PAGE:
The first inkling that I had excess baggage of unknown origin came a couple years back when, after two fun weeks frolicking in the Caribbean sun, my mind turned inevitably to home – not place of origin, but place of most immediate familiarity, where resided all the accoutrement and sundry other appurtenances vital to my continued existence – job, child, 401Ks, bank accounts, clothes, flash drives, desk top, photo albums, documents, writing portfolio . . . you know. . .stuff. Yes, I yearned for home, and having felt, too, for the very first time the urge to applaud on touchdown at Hartsfield, I shuffled the sentiment to the bottom of the pack and gave it not a second thought. That is, until someone asked me if I would jump at the chance to return home today, if given the option.
For a mere nano-second, I hesitated, but long enough to analyze the significance of the pause. I realized that, after two or three weeks, all the reasons why I left in the first place, would come rushing back, bringing with them that same claustrophobia within which I was buried prior to migration. I had visions of all the things I cannot allow myself to revisit -- except in my dreams, which do have the power to weave a wand of magical erasure and out of nothing create the stuff that dreams are made of.
Just a fleeting moment's lapse, I told myself, as nostalgia for my Caribbean home lurks around every corner. Everything I see, smell, touch, hear and taste or feel either reminds me of, or makes me long for, the sights, sounds, smells, flavors and feel of home. I go somewhere and its déjà vu of home; I just have to open my mouth and I am reminded of home or if I am not, some heavily-accented, loud-mouthed, obnoxious, English-butchering Joe or Joan Public will never fail to remind me with some inane remark like, “Oh you have an accent! Where are you from?” expecting, I guess, a well-rehearsed apology for self and place of origin, topped by a 'GodBlessAmericaLandoftheFreeandHomeoftheBrave' spiel. And for God’s sake, don’t noignorantbody ever refer to the Caribbean as “the islands” in my earshot again! For you it may be your cheap, sun-filled playground where you get your one opportunity to strut your crumpled, faded, green-backed condescension to your little heart’s content -- feel free, but while you are at it, please respect that for me and several million others this is home.
I had told myself I’ll retire as soon as my child graduates from college and head South of the Key West border to the place I call home. But return is easier said than done. There are certain don’t's that come with the concept of return. You see, there are roots and fruits to consider. Funny, but roots are living things that continue to grow deep and strong wherever you stand too long, even where you did not intend to tarry. And even funnier, roots have a way of sprouting branches, subsidiary roots but just as binding. And roots have a way of pulling you back, reining you in just when you think you have escaped. And then, there are the fruits. . binding in one way if you have them, and in an entirely different way if you have not yet been fruitful. Either way, plans of return are smoked.
So you finally understand and acknowledge reluctantly to self that permanence of return can exist only in the realm of imagination. That is when you slowly and tentatively begin to acquire the outward signs of that inward resignation. You buy a house; for the first time you even . . heaven forbid . . .consider citizenship, all the while telling yourself it means nothing, just the upholstery of temporary comfort. . . nothing more.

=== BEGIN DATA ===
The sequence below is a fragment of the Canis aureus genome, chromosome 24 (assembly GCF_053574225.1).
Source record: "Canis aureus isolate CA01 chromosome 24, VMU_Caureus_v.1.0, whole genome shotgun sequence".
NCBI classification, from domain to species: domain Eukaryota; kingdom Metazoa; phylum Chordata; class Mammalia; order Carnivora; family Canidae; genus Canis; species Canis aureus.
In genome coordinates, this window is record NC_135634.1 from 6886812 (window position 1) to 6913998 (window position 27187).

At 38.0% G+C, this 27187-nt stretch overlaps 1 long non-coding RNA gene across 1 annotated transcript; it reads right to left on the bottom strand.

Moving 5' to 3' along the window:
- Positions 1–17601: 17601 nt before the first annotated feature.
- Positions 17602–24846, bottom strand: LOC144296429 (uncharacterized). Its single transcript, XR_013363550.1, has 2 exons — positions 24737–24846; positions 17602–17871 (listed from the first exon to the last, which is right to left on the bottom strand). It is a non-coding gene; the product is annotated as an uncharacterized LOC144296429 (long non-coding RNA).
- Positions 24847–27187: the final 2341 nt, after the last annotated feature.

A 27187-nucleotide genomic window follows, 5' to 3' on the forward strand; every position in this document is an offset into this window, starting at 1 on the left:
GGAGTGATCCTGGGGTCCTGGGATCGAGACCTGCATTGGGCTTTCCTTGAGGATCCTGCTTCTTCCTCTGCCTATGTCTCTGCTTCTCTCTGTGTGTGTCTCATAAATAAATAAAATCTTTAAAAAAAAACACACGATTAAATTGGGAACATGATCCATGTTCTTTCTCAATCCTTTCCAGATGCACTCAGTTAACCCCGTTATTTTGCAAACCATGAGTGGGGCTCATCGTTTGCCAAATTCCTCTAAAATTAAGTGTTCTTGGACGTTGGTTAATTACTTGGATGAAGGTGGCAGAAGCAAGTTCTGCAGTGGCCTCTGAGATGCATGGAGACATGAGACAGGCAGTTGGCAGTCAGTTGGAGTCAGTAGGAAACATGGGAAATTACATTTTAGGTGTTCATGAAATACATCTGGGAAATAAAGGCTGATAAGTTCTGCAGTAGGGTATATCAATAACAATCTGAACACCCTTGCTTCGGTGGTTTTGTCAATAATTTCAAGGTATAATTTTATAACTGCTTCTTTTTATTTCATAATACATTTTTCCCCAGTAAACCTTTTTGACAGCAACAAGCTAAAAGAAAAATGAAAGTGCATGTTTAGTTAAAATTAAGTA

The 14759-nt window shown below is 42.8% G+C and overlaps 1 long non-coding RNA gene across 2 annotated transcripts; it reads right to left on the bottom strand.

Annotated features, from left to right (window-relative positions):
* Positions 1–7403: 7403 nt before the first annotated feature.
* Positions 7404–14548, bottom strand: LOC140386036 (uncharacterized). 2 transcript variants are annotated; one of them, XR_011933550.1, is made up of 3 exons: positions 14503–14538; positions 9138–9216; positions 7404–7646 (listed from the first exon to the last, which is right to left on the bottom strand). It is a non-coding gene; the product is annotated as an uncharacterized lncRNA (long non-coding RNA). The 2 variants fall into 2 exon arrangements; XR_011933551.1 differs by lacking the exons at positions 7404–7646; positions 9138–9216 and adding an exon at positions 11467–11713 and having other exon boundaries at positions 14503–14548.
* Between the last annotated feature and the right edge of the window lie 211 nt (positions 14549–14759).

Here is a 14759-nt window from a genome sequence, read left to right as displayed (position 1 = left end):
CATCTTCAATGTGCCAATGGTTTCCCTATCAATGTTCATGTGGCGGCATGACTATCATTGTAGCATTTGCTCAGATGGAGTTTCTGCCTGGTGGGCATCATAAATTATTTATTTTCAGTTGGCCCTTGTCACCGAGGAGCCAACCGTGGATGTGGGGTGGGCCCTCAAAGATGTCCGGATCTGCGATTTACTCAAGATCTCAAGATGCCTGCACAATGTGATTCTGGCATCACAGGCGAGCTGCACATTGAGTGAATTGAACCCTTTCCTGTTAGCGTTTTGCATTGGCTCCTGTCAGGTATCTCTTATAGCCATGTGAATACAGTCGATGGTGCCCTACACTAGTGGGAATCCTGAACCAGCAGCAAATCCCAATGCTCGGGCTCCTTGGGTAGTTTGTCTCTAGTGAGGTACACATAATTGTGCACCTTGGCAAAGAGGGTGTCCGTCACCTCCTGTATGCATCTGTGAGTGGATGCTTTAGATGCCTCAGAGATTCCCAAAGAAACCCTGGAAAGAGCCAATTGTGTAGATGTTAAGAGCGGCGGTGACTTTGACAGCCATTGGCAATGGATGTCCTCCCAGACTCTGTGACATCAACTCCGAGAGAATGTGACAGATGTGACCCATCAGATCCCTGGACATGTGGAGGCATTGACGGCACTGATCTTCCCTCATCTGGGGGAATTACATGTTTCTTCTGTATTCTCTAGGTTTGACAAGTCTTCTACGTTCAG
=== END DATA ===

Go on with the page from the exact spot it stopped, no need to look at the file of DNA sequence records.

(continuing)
And then, out of the clear blue, just when I was minding my own business, comes Obamafever. And you find yourself swept off your feet and propelled forward in this Billowing tide, rushing pell-mell toward change. So exciting and empowering, you cannot help but surrender to its power. The force has possessed you so completely that as Super Tuesday rolls around, you do not even give a thought to the Carnival fever sweeping your little nation. You spend Dimanche Gras watching reruns of the presidential debate on MTV and thinking how he (Obama) ‘kilt’ the competition, and e-mailing friends with requests to join the ObamaforChange grassroots group you have just started. J’Ouvert morning you wake up to the strains of Black Eye Peas singing with Obama “Yes we can!”
It is like the 60’s all over again – watching Woodstock or MLK or X on TV, or with your ears peeled to the radio while Eric Williams holds forth in The People's Parliament of Woodford Square and hands over the keys to your nation's future to you -- the schoolchildren. You sense an agency and urgency so profound it defies definition, description and denial. You are shaken to the core by an excitement so tangible you can almost touch it. You know where this is heading and you want to be there with it. Almost in spite of yourself, you have become part of the wave of the future, the movement that has brought hope to America and to the world and has renewed your faith in the power of global change.
In the eyes of many you may be just a spit in the ocean that is America – just as insignificant and just as disdained; you may be just a island goldfish swimming out of time in this vast aquarium; you may be just a resident alien – not yet a US citizen, but somewhere deep within you, it suddenly becomes clear – you are part of a global movement for change that knows no country, no bounds. Carnival and Mardi Gras have become one with Super Tuesday and it does not matter where you originally hailed from because you now belong to the OBAMANATION.